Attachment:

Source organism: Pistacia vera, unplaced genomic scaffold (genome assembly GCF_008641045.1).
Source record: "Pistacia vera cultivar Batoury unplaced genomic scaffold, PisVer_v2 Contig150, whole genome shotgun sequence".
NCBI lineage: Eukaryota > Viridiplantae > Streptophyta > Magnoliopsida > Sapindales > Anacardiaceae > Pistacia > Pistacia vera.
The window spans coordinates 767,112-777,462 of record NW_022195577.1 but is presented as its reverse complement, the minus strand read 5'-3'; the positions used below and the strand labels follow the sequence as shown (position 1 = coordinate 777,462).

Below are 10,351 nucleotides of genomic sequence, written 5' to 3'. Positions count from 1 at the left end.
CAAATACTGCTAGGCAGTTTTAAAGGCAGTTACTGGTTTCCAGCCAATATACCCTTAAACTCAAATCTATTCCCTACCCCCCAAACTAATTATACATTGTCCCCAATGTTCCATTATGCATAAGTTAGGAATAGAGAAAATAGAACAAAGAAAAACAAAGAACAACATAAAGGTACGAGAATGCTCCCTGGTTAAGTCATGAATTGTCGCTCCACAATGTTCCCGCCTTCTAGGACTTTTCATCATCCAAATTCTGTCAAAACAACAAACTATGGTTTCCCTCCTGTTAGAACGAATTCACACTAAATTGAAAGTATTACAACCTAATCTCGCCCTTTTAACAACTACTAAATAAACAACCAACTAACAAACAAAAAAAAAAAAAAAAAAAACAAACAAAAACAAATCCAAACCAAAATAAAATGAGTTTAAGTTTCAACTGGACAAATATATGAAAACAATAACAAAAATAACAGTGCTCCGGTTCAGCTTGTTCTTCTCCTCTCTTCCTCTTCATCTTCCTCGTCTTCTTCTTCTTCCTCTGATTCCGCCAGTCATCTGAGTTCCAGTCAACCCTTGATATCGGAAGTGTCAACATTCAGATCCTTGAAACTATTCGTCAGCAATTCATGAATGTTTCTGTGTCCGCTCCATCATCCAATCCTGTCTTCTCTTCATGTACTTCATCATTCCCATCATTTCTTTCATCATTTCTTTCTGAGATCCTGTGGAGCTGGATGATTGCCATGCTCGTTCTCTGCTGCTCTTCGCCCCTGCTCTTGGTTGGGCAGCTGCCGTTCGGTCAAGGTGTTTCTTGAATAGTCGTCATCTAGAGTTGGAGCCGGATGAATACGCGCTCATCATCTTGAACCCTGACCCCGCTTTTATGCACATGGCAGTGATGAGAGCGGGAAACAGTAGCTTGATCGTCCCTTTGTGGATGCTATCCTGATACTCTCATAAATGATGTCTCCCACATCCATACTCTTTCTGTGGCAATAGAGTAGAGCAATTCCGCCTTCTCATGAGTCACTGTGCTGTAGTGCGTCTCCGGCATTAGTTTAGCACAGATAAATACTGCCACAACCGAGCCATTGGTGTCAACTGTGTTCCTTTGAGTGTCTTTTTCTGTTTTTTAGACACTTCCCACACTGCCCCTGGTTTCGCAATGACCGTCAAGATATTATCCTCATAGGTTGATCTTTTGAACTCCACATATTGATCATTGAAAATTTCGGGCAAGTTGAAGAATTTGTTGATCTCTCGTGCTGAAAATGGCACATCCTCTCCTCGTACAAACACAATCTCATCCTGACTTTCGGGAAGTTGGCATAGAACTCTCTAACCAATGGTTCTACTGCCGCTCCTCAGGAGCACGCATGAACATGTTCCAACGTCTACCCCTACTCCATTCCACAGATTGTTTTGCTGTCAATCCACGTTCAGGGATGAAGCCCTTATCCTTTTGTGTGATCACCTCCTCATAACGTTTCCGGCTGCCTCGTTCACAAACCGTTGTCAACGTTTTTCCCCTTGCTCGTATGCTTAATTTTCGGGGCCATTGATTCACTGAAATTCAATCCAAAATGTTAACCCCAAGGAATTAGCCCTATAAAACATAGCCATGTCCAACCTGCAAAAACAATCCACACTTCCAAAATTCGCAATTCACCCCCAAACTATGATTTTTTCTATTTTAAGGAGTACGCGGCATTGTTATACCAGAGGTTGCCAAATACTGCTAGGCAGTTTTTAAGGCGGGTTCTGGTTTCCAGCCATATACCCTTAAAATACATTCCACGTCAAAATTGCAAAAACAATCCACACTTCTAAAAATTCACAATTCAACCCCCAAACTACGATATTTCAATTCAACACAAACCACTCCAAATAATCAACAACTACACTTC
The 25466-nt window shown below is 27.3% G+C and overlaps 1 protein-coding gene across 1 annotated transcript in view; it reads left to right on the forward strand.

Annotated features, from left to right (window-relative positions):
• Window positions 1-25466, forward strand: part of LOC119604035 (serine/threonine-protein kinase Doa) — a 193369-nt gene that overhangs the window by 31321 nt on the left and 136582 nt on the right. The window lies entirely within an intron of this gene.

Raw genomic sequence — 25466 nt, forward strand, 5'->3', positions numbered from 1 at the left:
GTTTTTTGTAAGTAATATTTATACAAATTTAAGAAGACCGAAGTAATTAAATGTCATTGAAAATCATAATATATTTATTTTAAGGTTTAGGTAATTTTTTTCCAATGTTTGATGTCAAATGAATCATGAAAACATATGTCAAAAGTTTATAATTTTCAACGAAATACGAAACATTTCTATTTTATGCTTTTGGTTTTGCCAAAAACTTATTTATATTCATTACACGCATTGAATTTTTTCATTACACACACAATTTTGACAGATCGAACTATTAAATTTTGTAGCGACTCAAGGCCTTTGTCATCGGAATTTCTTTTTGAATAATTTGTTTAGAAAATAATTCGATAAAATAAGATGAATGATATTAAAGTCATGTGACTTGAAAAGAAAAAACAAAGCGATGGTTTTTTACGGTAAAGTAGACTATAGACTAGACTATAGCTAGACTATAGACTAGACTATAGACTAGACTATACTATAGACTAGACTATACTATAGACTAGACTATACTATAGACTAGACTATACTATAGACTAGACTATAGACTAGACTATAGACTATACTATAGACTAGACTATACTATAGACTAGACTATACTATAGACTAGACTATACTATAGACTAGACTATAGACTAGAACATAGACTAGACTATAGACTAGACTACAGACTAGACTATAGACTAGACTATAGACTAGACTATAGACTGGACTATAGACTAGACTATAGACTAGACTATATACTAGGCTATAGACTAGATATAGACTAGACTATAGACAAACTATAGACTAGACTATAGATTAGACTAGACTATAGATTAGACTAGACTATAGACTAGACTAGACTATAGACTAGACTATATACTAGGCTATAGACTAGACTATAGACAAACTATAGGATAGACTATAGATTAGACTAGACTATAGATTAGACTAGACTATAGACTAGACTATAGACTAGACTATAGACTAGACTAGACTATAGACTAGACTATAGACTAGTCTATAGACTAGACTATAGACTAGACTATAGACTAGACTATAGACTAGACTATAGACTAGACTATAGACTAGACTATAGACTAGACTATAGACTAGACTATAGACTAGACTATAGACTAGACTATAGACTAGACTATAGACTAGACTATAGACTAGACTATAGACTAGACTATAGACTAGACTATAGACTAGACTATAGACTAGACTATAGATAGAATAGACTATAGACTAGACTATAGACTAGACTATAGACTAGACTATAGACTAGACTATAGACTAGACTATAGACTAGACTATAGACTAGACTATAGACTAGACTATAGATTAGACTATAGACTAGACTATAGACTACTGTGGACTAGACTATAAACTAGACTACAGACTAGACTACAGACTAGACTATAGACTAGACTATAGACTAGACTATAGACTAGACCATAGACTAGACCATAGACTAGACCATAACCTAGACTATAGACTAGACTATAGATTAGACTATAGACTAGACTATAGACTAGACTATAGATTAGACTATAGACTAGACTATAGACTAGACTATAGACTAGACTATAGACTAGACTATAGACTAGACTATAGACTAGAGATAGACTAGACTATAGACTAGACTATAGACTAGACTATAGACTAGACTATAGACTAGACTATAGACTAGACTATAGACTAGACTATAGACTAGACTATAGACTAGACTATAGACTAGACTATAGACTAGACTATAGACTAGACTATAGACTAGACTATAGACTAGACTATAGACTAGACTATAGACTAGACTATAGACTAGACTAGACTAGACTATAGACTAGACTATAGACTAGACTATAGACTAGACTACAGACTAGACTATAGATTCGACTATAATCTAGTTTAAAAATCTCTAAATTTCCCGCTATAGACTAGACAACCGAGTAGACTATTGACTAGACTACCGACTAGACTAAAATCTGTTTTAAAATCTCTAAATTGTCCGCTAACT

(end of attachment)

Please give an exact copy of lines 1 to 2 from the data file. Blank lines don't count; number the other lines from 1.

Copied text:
Source organism: Pistacia vera, unplaced genomic scaffold (genome assembly GCF_008641045.1).
Source record: "Pistacia vera cultivar Batoury unplaced genomic scaffold, PisVer_v2 Contig150, whole genome shotgun sequence".